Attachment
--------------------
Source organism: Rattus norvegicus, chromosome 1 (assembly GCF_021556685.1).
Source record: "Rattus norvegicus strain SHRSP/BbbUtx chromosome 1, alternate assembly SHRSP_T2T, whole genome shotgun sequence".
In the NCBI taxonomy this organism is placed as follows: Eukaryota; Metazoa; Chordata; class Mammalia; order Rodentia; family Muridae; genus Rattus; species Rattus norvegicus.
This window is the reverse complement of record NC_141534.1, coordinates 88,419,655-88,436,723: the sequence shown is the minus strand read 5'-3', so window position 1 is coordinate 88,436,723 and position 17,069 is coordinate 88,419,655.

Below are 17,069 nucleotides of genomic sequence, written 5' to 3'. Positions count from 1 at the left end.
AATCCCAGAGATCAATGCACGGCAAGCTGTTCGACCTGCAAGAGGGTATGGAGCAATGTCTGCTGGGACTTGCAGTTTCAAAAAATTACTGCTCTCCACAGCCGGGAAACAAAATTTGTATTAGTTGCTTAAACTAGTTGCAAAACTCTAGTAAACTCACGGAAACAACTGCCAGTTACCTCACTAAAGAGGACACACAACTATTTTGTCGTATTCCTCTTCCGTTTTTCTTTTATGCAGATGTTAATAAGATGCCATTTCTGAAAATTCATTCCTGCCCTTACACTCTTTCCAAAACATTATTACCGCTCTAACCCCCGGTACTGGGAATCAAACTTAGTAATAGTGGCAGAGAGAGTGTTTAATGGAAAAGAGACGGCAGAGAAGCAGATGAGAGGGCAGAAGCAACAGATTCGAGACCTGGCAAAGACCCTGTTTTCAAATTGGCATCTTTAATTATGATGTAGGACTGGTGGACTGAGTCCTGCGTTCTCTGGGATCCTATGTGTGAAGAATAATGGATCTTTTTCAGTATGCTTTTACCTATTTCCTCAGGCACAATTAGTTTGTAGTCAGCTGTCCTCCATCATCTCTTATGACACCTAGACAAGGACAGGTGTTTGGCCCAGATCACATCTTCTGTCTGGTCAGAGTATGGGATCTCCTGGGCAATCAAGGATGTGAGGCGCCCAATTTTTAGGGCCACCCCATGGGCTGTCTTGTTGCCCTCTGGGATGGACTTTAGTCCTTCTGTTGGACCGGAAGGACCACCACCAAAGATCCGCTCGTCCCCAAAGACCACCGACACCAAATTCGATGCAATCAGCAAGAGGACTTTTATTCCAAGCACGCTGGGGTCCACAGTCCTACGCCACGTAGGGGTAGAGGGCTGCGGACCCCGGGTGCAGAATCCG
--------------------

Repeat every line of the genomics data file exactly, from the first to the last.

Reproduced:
Source organism: Rattus norvegicus, chromosome 1 (assembly GCF_021556685.1).
Source record: "Rattus norvegicus strain SHRSP/BbbUtx chromosome 1, alternate assembly SHRSP_T2T, whole genome shotgun sequence".
In the NCBI taxonomy this organism is placed as follows: Eukaryota; Metazoa; Chordata; class Mammalia; order Rodentia; family Muridae; genus Rattus; species Rattus norvegicus.
This window is the reverse complement of record NC_141534.1, coordinates 88,419,655-88,436,723: the sequence shown is the minus strand read 5'-3', so window position 1 is coordinate 88,436,723 and position 17,069 is coordinate 88,419,655.

Below are 17,069 nucleotides of genomic sequence, written 5' to 3'. Positions count from 1 at the left end.
AATCCCAGAGATCAATGCACGGCAAGCTGTTCGACCTGCAAGAGGGTATGGAGCAATGTCTGCTGGGACTTGCAGTTTCAAAAAATTACTGCTCTCCACAGCCGGGAAACAAAATTTGTATTAGTTGCTTAAACTAGTTGCAAAACTCTAGTAAACTCACGGAAACAACTGCCAGTTACCTCACTAAAGAGGACACACAACTATTTTGTCGTATTCCTCTTCCGTTTTTCTTTTATGCAGATGTTAATAAGATGCCATTTCTGAAAATTCATTCCTGCCCTTACACTCTTTCCAAAACATTATTACCGCTCTAACCCCCGGTACTGGGAATCAAACTTAGTAATAGTGGCAGAGAGAGTGTTTAATGGAAAAGAGACGGCAGAGAAGCAGATGAGAGGGCAGAAGCAACAGATTCGAGACCTGGCAAAGACCCTGTTTTCAAATTGGCATCTTTAATTATGATGTAGGACTGGTGGACTGAGTCCTGCGTTCTCTGGGATCCTATGTGTGAAGAATAATGGATCTTTTTCAGTATGCTTTTACCTATTTCCTCAGGCACAATTAGTTTGTAGTCAGCTGTCCTCCATCATCTCTTATGACACCTAGACAAGGACAGGTGTTTGGCCCAGATCACATCTTCTGTCTGGTCAGAGTATGGGATCTCCTGGGCAATCAAGGATGTGAGGCGCCCAATTTTTAGGGCCACCCCATGGGCTGTCTTGTTGCCCTCTGGGATGGACTTTAGTCCTTCTGTTGGACCGGAAGGACCACCACCAAAGATCCGCTCGTCCCCAAAGACCACCGACACCAAATTCGATGCAATCAGCAAGAGGACTTTTATTCCAAGCACGCTGGGGTCCACAGTCCTACGCCACGTAGGGGTAGAGGGCTGCGGACCCCGGGTGCAGAATCCG